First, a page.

qs = super(CustomUserAdmin, self).get_queryset(request)
        return qs.annotate(groups_count=Count('groups'))

Let's take a closer look what's happening in the example above. First, we add groups_count annotation to queryset that is used by Django admin in CustomUserAdmin.get_queryset() method. It would contain no. of groups user belongs to. As our queryset now pulls this column, we can now filter by it, we just need to include it into the schema. In UserQLSchema.get_fields() we define a custom integer search field for User model. It's name should match the name of the column in our queryset.

Custom suggestion options

from djangoql.schema import DjangoQLSchema, StrField


class GroupNameField(StrField):
    model = Group
    name = 'name'
    suggest_options = True

    def get_options(self):
        return super(GroupNameField, self).get_options().\
            annotate(users_count=Count('user')).\
            order_by('-users_count')


class UserQLSchema(DjangoQLSchema):
    def get_fields(self, model):
        if model == Group:
            return ['id', GroupNameField()]
        return super(UserQLSchema, self).get_fields(model)


@admin.register(User)
class CustomUserAdmin(DjangoQLSearchMixin, UserAdmin):
    djangoql_schema = UserQLSchema

In this example we've defined a custom GroupNameField that sorts suggestions for group names by popularity (no. of users in a group) instead of default alphabetical sorting.

Custom search lookup

DjangoQL base fields provide two basic methods that you can override to substitute either search column, or search value, or both - .get_lookup_name() and .get_lookup_value(value):

class UserDateJoinedYear(IntField):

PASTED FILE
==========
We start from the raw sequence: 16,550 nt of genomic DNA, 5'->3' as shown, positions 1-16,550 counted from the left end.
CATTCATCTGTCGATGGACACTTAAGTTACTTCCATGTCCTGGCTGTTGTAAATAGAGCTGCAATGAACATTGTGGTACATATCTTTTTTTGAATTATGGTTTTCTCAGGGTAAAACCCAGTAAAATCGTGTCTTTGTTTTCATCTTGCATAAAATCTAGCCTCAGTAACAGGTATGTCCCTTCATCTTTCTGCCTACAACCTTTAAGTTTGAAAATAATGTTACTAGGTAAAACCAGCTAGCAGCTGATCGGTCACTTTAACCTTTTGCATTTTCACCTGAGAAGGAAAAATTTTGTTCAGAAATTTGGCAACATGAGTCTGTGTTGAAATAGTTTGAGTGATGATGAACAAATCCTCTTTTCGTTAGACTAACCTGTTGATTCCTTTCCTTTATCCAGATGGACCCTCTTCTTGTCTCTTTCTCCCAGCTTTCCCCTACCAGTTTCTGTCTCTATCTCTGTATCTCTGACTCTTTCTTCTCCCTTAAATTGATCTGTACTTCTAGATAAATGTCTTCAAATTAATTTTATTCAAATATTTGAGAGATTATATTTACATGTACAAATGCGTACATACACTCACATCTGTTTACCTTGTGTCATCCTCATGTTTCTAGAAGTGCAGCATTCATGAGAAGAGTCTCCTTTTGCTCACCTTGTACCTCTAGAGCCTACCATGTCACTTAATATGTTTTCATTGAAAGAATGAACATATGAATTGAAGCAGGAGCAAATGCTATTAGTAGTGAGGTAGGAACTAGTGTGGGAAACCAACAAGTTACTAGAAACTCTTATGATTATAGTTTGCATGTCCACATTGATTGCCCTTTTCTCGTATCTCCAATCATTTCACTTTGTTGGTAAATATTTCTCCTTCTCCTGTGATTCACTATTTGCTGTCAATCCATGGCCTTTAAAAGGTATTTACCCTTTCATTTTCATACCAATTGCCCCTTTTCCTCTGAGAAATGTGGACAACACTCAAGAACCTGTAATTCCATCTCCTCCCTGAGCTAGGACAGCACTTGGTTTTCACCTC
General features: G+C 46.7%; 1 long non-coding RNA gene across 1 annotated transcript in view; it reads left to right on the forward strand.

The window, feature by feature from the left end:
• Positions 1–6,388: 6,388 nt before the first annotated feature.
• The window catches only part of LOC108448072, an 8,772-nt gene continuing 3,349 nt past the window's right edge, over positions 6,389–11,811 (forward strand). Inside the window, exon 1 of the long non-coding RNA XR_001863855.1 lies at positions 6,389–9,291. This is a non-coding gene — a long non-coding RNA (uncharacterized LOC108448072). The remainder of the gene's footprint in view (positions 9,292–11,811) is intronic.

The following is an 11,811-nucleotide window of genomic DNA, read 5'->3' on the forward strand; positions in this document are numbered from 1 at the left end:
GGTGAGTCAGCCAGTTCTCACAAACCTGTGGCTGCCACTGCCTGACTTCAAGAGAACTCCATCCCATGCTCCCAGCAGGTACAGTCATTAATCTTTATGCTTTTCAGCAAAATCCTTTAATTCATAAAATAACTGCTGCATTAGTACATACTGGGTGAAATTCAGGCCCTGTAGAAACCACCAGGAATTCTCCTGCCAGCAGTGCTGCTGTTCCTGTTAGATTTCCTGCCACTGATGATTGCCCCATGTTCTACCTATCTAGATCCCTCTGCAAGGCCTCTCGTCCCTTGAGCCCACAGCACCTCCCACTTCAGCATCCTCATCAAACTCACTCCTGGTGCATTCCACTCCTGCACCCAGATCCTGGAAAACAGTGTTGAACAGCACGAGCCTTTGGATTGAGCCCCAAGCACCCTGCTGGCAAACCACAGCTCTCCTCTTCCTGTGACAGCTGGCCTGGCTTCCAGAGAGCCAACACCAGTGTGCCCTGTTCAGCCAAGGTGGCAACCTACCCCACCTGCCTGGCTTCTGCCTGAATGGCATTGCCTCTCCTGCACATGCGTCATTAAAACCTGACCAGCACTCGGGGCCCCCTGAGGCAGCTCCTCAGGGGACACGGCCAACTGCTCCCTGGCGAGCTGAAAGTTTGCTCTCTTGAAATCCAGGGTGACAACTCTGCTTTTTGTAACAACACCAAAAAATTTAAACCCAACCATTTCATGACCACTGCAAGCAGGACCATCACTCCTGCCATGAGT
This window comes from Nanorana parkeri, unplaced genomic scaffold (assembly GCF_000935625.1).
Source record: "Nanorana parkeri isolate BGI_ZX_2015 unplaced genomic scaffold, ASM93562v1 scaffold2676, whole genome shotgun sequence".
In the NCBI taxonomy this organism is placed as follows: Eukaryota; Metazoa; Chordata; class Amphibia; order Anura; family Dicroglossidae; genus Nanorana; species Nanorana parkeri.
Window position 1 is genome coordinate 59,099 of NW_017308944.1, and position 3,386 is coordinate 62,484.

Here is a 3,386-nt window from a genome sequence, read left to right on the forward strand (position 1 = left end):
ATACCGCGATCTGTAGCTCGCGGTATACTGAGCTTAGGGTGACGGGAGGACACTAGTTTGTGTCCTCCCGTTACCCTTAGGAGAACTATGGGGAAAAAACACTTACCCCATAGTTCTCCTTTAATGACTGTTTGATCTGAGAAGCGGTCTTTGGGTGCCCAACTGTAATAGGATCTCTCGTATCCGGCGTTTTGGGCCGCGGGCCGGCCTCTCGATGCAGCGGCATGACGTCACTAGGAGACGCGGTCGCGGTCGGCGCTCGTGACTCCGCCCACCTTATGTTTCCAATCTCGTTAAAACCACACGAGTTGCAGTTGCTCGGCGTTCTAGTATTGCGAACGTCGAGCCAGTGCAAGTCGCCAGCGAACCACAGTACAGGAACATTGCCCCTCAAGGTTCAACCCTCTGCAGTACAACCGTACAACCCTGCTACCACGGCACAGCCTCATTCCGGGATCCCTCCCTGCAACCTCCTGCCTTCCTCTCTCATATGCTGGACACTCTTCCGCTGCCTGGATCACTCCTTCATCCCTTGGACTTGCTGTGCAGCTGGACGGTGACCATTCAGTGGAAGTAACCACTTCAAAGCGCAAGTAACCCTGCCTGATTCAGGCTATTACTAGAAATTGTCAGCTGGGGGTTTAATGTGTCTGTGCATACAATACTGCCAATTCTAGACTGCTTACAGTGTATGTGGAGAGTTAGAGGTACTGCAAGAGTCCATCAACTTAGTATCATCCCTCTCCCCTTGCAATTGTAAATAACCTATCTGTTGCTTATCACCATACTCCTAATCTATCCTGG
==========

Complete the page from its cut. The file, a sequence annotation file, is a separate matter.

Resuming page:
name = 'date_joined_year'

    def get_lookup_name(self):
        return 'date_joined__year'


class UserQLSchema(DjangoQLSchema):
    def get_fields(self, model):
        fields = super(UserQLSchema, self).get_fields(model)
        if model == User:
            fields = [UserDateJoinedYear()] + fields
        return fields


@admin.register(User)
class CustomUserAdmin(DjangoQLSearchMixin, UserAdmin):
    djangoql_schema = UserQLSchema

In this example we've defined custom date_joined_year search field for users, and used built-in Django __year filter option in .get_lookup_name() to filter by date year only. Similarly you can use .get_lookup_value(value) hook to modify search value before it's used in the filter.

Fully custom search lookup

.get_lookup_name() and .get_lookup_value(value) hooks can cover many simple use cases, but sometimes they're not enough and you want fully custom search logic. In such cases you can override main .get_lookup() method of a field. Example below demonstrates User age search:

from djangoql.schema import DjangoQLSchema, IntField


class UserAgeField(IntField):
    """
    Search by given number of full years
    """
    model = User
    name = 'age'

    def get_lookup_name(self):
        """
        We'll be doing comparisons vs. this model field
        """
        return 'date_joined'

    def get_lookup(self, path, operator, value):
        """
        The lookup should support with all operators compatible with IntField
        """
        if operator == 'in':
            result = None
            for year in value:
                condition = self.get_lookup(path, '=', year)
                result = condition if result is None else result | condition
            return result
        elif operator == 'not in':
            result = None
            for year in value:
                condition = self.get_lookup(path, '!=', year)
                result = condition if result is None else result & condition
            return result

        value = self.get_lookup_value(value)
        search_field = '__'.join(path + [self.get_lookup_name()])
        year_start = self.years_ago(value + 1)
        year_end = self.years_ago(value)
        if operator == '=':
            return (
                Q(**{'%s__gt' % search_field: year_start}) &
                Q(**{'%s__lte' % search_field: year_end})
            )
        elif operator == '!=':
            return (
                Q(**{'%s__lte' % search_field: year_start}) |
                Q(**{'%s__gt' % search_field: year_end})
            )
        elif operator == '>':
            return Q(**{'%s__lt' % search_field: year_start})
        elif operator == '>=':
            return Q(**{'%s__lt' % search_field: year_end})
        elif operator == '<':
            return Q(**{'%s__gt' % search_field: year_end})
        elif operator == '<=':
            return Q(**{'%s__gte' % search_field: year_start})

    def years_ago(self, n):
        timestamp = now()
        try:
            return timestamp.replace(year=timestamp.year - n)